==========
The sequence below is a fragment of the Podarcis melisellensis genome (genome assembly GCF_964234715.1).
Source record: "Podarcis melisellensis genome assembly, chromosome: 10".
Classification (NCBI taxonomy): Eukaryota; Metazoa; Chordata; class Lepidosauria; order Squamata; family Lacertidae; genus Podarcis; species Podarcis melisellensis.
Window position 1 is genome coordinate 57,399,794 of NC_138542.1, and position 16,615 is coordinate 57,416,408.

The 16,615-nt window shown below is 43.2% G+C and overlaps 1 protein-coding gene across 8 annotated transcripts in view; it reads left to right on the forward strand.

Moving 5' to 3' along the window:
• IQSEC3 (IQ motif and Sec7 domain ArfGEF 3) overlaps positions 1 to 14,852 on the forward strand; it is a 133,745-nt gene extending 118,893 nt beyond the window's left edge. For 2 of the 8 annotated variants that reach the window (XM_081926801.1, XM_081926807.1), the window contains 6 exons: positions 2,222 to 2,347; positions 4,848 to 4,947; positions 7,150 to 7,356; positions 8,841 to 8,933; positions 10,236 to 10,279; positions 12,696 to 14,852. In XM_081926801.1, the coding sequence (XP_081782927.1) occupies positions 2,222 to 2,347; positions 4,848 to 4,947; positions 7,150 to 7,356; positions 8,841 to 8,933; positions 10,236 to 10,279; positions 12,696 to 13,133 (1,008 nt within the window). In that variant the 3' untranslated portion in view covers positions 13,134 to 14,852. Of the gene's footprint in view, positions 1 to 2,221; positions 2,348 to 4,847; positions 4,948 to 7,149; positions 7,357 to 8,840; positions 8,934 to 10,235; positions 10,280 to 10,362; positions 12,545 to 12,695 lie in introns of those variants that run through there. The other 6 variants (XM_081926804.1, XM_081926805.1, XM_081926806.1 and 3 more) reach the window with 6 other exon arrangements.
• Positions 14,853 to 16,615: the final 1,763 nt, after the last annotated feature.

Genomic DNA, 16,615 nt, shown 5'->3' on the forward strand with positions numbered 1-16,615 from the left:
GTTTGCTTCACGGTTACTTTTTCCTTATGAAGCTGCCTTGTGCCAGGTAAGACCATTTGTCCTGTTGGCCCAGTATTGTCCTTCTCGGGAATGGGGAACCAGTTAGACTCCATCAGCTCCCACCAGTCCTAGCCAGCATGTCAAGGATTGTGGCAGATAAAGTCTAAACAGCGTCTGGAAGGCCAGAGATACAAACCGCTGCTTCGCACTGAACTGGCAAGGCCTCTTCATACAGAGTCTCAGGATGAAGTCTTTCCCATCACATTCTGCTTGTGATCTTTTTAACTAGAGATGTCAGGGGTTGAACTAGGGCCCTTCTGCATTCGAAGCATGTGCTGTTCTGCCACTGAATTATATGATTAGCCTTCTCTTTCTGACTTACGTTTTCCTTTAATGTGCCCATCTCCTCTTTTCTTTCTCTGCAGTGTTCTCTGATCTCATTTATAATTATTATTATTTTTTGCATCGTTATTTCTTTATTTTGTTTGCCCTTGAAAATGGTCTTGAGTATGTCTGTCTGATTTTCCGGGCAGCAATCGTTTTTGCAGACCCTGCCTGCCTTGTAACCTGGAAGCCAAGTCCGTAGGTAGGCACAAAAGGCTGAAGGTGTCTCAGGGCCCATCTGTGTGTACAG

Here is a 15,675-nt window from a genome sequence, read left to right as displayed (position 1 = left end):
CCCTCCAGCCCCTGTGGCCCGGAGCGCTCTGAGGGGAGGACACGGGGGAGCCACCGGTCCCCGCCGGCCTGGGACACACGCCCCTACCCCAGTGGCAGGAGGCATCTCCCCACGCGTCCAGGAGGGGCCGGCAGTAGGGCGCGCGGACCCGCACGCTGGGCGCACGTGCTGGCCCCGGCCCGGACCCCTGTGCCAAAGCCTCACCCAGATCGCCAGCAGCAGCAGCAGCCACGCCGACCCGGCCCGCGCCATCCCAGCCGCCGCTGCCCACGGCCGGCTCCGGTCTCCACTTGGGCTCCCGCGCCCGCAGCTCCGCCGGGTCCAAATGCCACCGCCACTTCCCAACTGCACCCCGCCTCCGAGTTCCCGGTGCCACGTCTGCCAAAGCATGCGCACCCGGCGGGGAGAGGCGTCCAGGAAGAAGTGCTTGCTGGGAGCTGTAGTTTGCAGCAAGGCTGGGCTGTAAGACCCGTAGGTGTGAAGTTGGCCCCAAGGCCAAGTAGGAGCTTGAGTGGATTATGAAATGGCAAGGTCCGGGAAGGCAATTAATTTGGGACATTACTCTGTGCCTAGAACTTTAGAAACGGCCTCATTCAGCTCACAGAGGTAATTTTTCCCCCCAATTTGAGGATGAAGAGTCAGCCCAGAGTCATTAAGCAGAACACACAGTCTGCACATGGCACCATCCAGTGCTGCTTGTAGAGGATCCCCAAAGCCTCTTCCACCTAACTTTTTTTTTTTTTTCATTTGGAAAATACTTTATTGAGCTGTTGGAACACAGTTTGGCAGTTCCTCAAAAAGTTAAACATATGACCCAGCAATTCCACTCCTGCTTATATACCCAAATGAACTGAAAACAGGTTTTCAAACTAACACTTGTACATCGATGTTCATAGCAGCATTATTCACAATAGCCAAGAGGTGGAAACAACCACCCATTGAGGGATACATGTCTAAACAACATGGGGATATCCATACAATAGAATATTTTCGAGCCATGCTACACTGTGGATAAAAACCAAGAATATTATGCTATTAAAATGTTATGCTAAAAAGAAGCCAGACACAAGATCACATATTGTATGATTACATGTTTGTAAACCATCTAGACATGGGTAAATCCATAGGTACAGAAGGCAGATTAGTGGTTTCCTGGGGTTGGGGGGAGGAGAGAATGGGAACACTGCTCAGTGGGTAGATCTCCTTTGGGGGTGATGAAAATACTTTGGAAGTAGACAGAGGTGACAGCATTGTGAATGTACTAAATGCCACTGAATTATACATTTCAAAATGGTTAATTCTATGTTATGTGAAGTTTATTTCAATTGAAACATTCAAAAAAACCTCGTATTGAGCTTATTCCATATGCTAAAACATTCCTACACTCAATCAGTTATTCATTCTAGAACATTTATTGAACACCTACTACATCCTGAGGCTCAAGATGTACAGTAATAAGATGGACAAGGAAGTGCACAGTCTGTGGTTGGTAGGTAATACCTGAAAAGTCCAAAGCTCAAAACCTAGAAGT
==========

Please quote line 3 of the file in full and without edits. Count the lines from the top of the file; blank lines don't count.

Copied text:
Classification (NCBI taxonomy): Eukaryota; Metazoa; Chordata; class Lepidosauria; order Squamata; family Lacertidae; genus Podarcis; species Podarcis melisellensis.